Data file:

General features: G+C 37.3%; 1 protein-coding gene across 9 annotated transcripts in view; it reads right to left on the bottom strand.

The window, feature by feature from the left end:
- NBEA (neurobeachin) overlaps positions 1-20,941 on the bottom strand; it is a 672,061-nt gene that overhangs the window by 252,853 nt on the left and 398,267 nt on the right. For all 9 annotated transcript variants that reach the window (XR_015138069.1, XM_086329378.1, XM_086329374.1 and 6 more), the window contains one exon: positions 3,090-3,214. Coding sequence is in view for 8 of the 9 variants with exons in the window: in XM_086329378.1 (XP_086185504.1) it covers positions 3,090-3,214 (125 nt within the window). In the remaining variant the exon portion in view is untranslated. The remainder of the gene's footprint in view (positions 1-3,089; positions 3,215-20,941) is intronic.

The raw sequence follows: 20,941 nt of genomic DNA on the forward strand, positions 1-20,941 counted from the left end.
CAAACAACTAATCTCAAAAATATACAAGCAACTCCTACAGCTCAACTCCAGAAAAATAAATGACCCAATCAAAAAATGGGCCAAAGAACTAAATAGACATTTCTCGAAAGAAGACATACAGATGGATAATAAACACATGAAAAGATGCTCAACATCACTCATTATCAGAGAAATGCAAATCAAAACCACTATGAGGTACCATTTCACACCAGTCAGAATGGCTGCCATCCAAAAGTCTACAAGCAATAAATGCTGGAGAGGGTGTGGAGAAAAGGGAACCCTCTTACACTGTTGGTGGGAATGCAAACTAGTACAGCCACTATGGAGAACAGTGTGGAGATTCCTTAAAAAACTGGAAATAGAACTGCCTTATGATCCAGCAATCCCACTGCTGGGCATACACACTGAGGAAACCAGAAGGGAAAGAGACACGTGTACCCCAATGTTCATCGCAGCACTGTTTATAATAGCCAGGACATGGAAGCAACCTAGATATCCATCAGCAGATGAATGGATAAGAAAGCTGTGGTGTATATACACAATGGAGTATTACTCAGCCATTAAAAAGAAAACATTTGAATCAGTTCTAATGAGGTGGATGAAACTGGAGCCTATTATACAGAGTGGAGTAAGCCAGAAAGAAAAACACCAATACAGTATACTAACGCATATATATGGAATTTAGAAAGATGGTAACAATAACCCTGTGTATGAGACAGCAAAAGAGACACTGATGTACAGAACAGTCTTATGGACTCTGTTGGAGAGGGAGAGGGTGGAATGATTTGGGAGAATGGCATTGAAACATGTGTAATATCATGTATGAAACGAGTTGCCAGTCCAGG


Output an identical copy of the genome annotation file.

General features: G+C 37.3%; 1 protein-coding gene across 9 annotated transcripts in view; it reads right to left on the bottom strand.

The window, feature by feature from the left end:
- NBEA (neurobeachin) overlaps positions 1-20,941 on the bottom strand; it is a 672,061-nt gene that overhangs the window by 252,853 nt on the left and 398,267 nt on the right. For all 9 annotated transcript variants that reach the window (XR_015138069.1, XM_086329378.1, XM_086329374.1 and 6 more), the window contains one exon: positions 3,090-3,214. Coding sequence is in view for 8 of the 9 variants with exons in the window: in XM_086329378.1 (XP_086185504.1) it covers positions 3,090-3,214 (125 nt within the window). In the remaining variant the exon portion in view is untranslated. The remainder of the gene's footprint in view (positions 1-3,089; positions 3,215-20,941) is intronic.

The raw sequence follows: 20,941 nt of genomic DNA on the forward strand, positions 1-20,941 counted from the left end.
CAAACAACTAATCTCAAAAATATACAAGCAACTCCTACAGCTCAACTCCAGAAAAATAAATGACCCAATCAAAAAATGGGCCAAAGAACTAAATAGACATTTCTCGAAAGAAGACATACAGATGGATAATAAACACATGAAAAGATGCTCAACATCACTCATTATCAGAGAAATGCAAATCAAAACCACTATGAGGTACCATTTCACACCAGTCAGAATGGCTGCCATCCAAAAGTCTACAAGCAATAAATGCTGGAGAGGGTGTGGAGAAAAGGGAACCCTCTTACACTGTTGGTGGGAATGCAAACTAGTACAGCCACTATGGAGAACAGTGTGGAGATTCCTTAAAAAACTGGAAATAGAACTGCCTTATGATCCAGCAATCCCACTGCTGGGCATACACACTGAGGAAACCAGAAGGGAAAGAGACACGTGTACCCCAATGTTCATCGCAGCACTGTTTATAATAGCCAGGACATGGAAGCAACCTAGATATCCATCAGCAGATGAATGGATAAGAAAGCTGTGGTGTATATACACAATGGAGTATTACTCAGCCATTAAAAAGAAAACATTTGAATCAGTTCTAATGAGGTGGATGAAACTGGAGCCTATTATACAGAGTGGAGTAAGCCAGAAAGAAAAACACCAATACAGTATACTAACGCATATATATGGAATTTAGAAAGATGGTAACAATAACCCTGTGTATGAGACAGCAAAAGAGACACTGATGTACAGAACAGTCTTATGGACTCTGTTGGAGAGGGAGAGGGTGGAATGATTTGGGAGAATGGCATTGAAACATGTGTAATATCATGTATGAAACGAGTTGCCAGTCCAGG